But the cool thing about the EV Only Plans is you now can see on your monthly statement exactly what it costs for you to charge your car. The first part of your statement is for your house, the second part for your EV. Oh, and don't freak out at the large dollars for my house usage - I am on the level pay plan and they use some funky math to do the calcluations. My monthly bill (house and EV) is $132.99 every month.

    EV Only Pricing Plan.JPG

    Lastly, the Dominion guys who disconnected my house from the grid said in some cases (but not mine) they've had to upgrade the distribution boxes (my term, not his!) to allow for a full 80 amp pull on the Tesla HPWC!
     
  9. scaesare

    scaesare Active Member

    Joined:
    Mar 14, 2013
    Messages:
    3,940
    Location:
    NoVA

    Yeah... I can run the circuit for the HPWC myself, and I have some other siding work I need to do anyway (which is one thing that prompted me to take another look).

    Ultimately I have been considering solar, and figured I'd try and get it all done at the same time, but wanted to look a bit to see if phasing the EV plans in would make sense.

    Thanks.
     
  10. Max*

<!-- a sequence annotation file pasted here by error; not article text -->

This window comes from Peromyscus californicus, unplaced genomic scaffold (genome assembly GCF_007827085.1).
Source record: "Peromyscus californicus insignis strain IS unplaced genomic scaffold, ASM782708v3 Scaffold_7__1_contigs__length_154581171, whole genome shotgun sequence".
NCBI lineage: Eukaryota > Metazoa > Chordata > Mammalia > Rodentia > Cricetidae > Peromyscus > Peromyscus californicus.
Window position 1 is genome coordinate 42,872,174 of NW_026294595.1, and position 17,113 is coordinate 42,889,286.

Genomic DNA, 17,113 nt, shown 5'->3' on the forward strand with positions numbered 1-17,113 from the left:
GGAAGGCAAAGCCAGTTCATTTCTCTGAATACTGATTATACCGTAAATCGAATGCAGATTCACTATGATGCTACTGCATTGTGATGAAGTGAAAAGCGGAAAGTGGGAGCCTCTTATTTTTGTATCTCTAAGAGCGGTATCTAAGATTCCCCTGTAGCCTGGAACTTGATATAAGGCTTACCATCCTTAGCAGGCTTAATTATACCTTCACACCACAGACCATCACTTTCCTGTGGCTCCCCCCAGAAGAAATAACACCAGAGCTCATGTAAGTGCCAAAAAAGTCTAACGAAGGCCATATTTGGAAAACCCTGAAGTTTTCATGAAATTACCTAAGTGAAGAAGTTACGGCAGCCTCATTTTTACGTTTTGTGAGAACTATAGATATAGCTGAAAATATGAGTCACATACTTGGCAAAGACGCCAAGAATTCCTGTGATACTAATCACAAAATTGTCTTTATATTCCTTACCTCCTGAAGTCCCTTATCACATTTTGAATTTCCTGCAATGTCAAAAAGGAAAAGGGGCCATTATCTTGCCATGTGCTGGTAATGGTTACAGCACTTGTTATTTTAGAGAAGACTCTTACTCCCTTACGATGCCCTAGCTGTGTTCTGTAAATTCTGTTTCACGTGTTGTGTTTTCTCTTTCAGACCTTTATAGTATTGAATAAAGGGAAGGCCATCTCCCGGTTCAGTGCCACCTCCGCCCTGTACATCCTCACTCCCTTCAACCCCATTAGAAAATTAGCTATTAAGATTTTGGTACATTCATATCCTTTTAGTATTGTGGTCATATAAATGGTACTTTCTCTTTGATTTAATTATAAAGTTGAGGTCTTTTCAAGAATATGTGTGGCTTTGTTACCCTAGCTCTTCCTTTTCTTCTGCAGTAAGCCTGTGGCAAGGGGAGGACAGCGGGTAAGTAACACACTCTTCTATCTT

Max* Autopilot != Autonomous

    Joined:
    Apr 8, 2015
    Messages:
    4,883
    Location:
    NoVa
    If jthompson's estimates are correct (and I have no reason to doubt them), let's say the install is $700 ($100 permits, + 6 hours @ $100/hr)

    EV only pricing plan is 5.08c, and the regular rate is somewhere north of 11c. For a savings of 5.92c/kwh

    Assuming 300wh/mi, to break even you need to drive about 40k miles.
     
  11. DFibRL8R

    DFibRL8R Member

    Joined:
    Jan 17, 2013
    Messages:
    665
    Location:
    Leesburg Virginia
    We were on the whole house + EV plan, able to shift household loads, precool with AC etc and were happy. We increased our electricity consumption by 40-50% with the Tesla and only increased our electric bill by 10-20%. We chose not to do the EV only plan which requires a separate meter since our garage is detached and would have required significant expense to run a new service from the utility.